Funny how life imitates exercise! Being fit spiritually, emotionally, relationally takes time. Being comfortable in my own skin, with my own decisions, in a world and society that insists on apathy, conformity and mediocrity, requires a determination of will and a strength of character that happens neither accidentally nor instantaneously. I must commit to times of prayer, solitude, reflection, journaling, Bible reading, and life application of the principles I learn on a daily basis if I am to get fit spiritually. If my marriage is going to be fit and strong, I must spend time with my husband, talking to him, carrying the heavy stuff of life together, and stopping every now and then to rest between sets, and be refreshed as a couple and as individuals. If I am to have strong friendships and relationships with distant family members, I must be willing to resist the lethargy that comes so easily, constantly readjust my mental and emotional posture, and stretch myself in order to meet the needs of others. And I must be ever-vigilant about what I consume through television watching, reading, and in conversation with others, or I will fill myself up on empty calories that provide no mental or spiritual nutrition.
Denise Austin has written many books and produced hundreds of workouts over the past fifteen or twenty years. In every book and at somepoint in nearly every workout she says something like this: "Just stick with me, and you will see results. It just takes half an hour a day. That's all I do; half an hour five days a week and a long walk or two on the weekend. Half an hour, ladies; you can do it." As proof of her statement, she includes amazing before and after photographs of people who have followed her plan, cooked up her nifty recipes and lost 30, 40, or even 100 pounds. Well, yahoo for them. For the record: I don't believe her when she says she works out for only half an hour a day, unless she doesn't count the workouts that she records. But that's just my humble opinion.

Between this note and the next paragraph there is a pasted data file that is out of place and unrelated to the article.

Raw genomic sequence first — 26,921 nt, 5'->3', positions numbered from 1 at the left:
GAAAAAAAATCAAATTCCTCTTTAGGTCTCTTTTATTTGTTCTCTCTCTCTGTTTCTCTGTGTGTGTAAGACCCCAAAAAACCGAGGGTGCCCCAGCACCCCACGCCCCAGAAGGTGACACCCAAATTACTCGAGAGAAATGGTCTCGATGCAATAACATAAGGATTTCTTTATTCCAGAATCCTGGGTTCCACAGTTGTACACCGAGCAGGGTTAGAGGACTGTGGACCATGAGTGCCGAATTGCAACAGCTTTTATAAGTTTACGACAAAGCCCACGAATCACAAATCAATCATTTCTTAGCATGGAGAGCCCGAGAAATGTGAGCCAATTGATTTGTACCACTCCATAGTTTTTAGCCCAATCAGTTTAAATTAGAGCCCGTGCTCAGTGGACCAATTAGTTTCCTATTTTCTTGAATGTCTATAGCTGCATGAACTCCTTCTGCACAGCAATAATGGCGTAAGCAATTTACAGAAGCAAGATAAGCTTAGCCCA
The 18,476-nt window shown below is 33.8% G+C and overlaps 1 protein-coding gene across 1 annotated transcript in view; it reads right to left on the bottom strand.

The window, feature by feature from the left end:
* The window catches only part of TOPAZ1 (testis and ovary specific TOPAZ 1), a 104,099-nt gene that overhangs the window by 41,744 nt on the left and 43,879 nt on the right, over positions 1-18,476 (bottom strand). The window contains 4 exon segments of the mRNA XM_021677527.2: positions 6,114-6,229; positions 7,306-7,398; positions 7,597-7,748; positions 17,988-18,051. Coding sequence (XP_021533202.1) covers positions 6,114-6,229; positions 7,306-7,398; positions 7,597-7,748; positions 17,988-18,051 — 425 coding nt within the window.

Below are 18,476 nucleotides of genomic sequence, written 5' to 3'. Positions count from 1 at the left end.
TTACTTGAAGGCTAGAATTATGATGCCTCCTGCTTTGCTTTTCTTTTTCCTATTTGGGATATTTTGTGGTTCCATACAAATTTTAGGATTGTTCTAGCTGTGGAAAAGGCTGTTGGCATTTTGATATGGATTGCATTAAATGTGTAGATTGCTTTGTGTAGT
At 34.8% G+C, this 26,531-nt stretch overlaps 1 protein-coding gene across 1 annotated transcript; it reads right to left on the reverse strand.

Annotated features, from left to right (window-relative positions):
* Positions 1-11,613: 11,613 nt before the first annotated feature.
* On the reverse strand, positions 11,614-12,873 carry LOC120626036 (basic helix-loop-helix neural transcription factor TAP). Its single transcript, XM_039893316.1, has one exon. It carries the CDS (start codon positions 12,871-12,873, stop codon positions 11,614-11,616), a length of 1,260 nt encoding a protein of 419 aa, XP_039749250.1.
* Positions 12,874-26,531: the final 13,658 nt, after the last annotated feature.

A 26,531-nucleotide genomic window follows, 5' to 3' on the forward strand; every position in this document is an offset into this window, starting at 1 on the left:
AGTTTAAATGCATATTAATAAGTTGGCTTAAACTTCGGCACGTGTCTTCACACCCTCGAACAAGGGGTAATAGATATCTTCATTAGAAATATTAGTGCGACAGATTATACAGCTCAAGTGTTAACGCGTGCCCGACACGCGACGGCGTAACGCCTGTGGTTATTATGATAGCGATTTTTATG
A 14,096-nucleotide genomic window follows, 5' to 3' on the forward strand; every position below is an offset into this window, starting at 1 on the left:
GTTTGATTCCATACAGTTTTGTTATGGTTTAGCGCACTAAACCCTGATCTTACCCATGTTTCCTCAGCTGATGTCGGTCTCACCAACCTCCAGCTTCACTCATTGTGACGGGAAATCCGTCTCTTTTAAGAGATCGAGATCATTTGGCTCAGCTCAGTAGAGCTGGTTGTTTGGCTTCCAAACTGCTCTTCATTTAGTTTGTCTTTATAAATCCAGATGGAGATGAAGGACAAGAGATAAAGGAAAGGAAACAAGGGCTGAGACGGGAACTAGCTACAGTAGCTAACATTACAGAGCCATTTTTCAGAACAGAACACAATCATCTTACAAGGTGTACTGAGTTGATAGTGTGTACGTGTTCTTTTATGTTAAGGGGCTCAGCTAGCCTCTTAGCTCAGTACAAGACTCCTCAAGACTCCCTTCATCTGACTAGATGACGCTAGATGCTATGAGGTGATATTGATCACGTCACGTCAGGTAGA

Quite frankly, I like Oprah's explanation a little better. A couple of weeks ago, I rented her "Make the Connection" video at the library in which she tells the story, the ongoing saga, of her struggle with weight. I like that about Oprah; she's up front with the fact that it's an ongoing struggle. She's always battled the bulge, and she knows that she always will. When she talked about what it takes to "make the connection and drop the weight," she says that if you work out for half an hour, you get a certain result. If you work out for 45 minutes, you get another result; and if you work out for an hour, you get another result still. You decide what results you want, and then you exercise, eat, and live accordingly. It's easy. It's not even fun most of the time.
On this point, Oprah is absolutely right. If I take no time to develop my character, my marriage, or my body, I will get a certain result: no character, a very weak marriage, if any marriage at all, and an increasingly out-of shape physique. If, on the other hand, I subject myself to a regular schedule of exercise, prayer, reading, and reflection, then my body, mind, and spirit will be made new.
Now that I've made the connection and begun to act accordingly, I am seeing results. My arms and mid-section are trimmer. My heart and lungs can withstand greater exertion. My patience is more flexible than it used to be. My spiritual eyes see myself, my life, and my world more clearly. Life itself feels better, fits better, and is better. Fast? No. Fit? No doubt about it.
I'll probably always enjoy the gooey, nutty goodness of Snickers bars.
I'll probably watch What Not to Wear every Friday night.
I'll probably continue to borrow John Grisham's latest novels from the library as soon as they are available.
I know I will never give up junk food.
But I'll make up for it tomorrow.
Fast or not, I am determined to get fit - and stay fit.